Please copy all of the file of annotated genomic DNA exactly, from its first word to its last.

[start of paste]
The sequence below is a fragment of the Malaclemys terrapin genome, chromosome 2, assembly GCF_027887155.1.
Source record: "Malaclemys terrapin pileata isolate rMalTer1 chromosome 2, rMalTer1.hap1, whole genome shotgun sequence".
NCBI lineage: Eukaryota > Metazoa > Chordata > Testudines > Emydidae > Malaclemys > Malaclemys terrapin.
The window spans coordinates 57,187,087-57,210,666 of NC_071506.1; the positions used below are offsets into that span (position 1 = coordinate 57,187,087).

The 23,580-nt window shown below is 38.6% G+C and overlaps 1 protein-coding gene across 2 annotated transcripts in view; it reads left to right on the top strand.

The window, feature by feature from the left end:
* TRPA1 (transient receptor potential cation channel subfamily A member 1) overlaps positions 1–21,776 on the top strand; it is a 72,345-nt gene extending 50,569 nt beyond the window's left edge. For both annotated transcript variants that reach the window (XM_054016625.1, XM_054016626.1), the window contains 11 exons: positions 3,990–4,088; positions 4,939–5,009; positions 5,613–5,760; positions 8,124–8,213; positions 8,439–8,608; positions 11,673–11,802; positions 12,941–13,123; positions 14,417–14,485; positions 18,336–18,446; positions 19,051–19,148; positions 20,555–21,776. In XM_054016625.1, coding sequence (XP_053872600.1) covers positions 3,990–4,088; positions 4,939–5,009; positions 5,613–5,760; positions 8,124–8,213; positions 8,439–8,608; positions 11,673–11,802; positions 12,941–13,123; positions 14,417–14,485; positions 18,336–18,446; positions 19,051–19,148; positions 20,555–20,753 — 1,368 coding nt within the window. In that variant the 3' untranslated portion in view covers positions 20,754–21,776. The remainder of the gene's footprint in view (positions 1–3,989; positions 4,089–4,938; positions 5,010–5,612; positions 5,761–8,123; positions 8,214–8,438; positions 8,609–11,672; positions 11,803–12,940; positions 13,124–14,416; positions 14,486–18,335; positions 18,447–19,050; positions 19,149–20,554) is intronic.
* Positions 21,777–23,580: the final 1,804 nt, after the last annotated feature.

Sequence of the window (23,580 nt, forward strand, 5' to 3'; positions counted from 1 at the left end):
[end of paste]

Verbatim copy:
The sequence below is a fragment of the Malaclemys terrapin genome, chromosome 2, assembly GCF_027887155.1.
Source record: "Malaclemys terrapin pileata isolate rMalTer1 chromosome 2, rMalTer1.hap1, whole genome shotgun sequence".
NCBI lineage: Eukaryota > Metazoa > Chordata > Testudines > Emydidae > Malaclemys > Malaclemys terrapin.
The window spans coordinates 57,187,087-57,210,666 of NC_071506.1; the positions used below are offsets into that span (position 1 = coordinate 57,187,087).

The 23,580-nt window shown below is 38.6% G+C and overlaps 1 protein-coding gene across 2 annotated transcripts in view; it reads left to right on the top strand.

The window, feature by feature from the left end:
* TRPA1 (transient receptor potential cation channel subfamily A member 1) overlaps positions 1–21,776 on the top strand; it is a 72,345-nt gene extending 50,569 nt beyond the window's left edge. For both annotated transcript variants that reach the window (XM_054016625.1, XM_054016626.1), the window contains 11 exons: positions 3,990–4,088; positions 4,939–5,009; positions 5,613–5,760; positions 8,124–8,213; positions 8,439–8,608; positions 11,673–11,802; positions 12,941–13,123; positions 14,417–14,485; positions 18,336–18,446; positions 19,051–19,148; positions 20,555–21,776. In XM_054016625.1, coding sequence (XP_053872600.1) covers positions 3,990–4,088; positions 4,939–5,009; positions 5,613–5,760; positions 8,124–8,213; positions 8,439–8,608; positions 11,673–11,802; positions 12,941–13,123; positions 14,417–14,485; positions 18,336–18,446; positions 19,051–19,148; positions 20,555–20,753 — 1,368 coding nt within the window. In that variant the 3' untranslated portion in view covers positions 20,754–21,776. The remainder of the gene's footprint in view (positions 1–3,989; positions 4,089–4,938; positions 5,010–5,612; positions 5,761–8,123; positions 8,214–8,438; positions 8,609–11,672; positions 11,803–12,940; positions 13,124–14,416; positions 14,486–18,335; positions 18,447–19,050; positions 19,149–20,554) is intronic.
* Positions 21,777–23,580: the final 1,804 nt, after the last annotated feature.

Sequence of the window (23,580 nt, forward strand, 5' to 3'; positions counted from 1 at the left end):